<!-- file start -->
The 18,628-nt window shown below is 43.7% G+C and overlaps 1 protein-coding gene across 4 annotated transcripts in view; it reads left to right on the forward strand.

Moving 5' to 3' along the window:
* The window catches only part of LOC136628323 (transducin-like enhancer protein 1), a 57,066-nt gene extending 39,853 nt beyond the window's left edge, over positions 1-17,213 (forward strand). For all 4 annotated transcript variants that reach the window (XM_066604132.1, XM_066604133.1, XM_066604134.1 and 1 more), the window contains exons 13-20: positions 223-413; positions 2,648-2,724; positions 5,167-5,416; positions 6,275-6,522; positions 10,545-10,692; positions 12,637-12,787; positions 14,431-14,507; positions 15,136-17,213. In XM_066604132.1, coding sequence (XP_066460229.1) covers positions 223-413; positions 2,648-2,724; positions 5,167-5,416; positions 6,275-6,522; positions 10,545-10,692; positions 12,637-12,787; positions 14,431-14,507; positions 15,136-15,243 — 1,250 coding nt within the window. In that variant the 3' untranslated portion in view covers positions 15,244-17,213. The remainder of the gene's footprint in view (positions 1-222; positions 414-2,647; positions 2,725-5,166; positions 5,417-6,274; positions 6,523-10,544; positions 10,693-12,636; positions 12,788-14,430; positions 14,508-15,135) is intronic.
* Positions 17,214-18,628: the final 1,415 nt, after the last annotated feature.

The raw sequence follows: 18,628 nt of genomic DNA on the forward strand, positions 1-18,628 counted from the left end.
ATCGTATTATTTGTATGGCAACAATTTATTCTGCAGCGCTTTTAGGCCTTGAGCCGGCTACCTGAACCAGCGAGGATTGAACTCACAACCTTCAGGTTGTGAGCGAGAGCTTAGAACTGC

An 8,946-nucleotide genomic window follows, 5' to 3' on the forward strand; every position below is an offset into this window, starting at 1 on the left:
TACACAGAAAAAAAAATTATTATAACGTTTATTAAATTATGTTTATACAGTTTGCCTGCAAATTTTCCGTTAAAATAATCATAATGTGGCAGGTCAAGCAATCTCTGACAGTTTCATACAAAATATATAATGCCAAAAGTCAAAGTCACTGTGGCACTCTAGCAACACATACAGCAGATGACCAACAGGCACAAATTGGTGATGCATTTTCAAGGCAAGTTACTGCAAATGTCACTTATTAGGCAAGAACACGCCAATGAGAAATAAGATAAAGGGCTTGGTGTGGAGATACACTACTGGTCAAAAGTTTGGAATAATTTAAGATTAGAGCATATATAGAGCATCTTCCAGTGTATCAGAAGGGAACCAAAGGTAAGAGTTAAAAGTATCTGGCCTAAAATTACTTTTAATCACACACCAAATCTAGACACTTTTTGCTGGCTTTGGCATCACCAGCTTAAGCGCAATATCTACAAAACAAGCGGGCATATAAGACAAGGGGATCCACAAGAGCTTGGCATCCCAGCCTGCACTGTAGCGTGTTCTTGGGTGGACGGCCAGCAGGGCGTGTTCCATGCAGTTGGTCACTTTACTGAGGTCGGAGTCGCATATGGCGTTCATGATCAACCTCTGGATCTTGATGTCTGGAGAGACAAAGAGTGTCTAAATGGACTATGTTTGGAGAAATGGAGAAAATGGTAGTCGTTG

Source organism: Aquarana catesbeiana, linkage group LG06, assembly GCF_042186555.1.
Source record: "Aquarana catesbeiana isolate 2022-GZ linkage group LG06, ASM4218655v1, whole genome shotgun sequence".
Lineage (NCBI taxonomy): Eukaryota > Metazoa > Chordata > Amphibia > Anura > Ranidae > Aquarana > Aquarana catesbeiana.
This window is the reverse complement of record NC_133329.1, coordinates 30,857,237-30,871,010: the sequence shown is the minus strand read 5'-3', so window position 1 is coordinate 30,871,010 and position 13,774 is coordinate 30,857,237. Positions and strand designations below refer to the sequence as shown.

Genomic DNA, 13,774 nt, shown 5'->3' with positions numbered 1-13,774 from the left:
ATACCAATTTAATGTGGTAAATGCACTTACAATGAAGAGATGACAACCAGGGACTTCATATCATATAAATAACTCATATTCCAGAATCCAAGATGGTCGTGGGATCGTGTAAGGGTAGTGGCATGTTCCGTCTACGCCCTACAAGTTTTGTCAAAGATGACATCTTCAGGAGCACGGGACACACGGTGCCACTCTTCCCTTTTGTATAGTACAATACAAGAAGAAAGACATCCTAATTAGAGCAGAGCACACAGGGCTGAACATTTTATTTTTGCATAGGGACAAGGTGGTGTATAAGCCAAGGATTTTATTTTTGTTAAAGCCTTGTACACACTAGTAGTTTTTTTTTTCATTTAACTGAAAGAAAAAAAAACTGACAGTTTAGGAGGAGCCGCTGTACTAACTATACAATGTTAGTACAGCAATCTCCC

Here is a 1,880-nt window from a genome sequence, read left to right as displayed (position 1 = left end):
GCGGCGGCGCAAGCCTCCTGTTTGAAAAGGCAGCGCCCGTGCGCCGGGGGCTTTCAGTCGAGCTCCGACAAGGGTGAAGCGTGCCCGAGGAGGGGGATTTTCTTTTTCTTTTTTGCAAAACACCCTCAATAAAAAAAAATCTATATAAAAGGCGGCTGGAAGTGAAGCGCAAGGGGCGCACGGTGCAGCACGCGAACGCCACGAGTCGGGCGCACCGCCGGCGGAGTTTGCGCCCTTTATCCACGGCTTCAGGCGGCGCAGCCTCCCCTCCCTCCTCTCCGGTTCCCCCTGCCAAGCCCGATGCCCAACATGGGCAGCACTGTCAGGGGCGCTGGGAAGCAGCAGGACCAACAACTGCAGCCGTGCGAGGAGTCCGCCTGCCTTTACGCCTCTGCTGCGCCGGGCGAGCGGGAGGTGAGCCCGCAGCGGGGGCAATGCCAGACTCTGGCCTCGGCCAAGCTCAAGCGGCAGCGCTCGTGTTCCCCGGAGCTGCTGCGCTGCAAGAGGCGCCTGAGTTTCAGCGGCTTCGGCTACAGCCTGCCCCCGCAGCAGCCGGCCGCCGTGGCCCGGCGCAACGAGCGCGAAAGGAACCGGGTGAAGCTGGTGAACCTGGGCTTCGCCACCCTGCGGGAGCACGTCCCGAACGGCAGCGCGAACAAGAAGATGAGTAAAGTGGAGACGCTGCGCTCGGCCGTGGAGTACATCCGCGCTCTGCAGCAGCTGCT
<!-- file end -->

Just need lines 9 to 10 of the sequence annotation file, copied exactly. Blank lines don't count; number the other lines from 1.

Source organism: Aquarana catesbeiana, linkage group LG06, assembly GCF_042186555.1.
Source record: "Aquarana catesbeiana isolate 2022-GZ linkage group LG06, ASM4218655v1, whole genome shotgun sequence".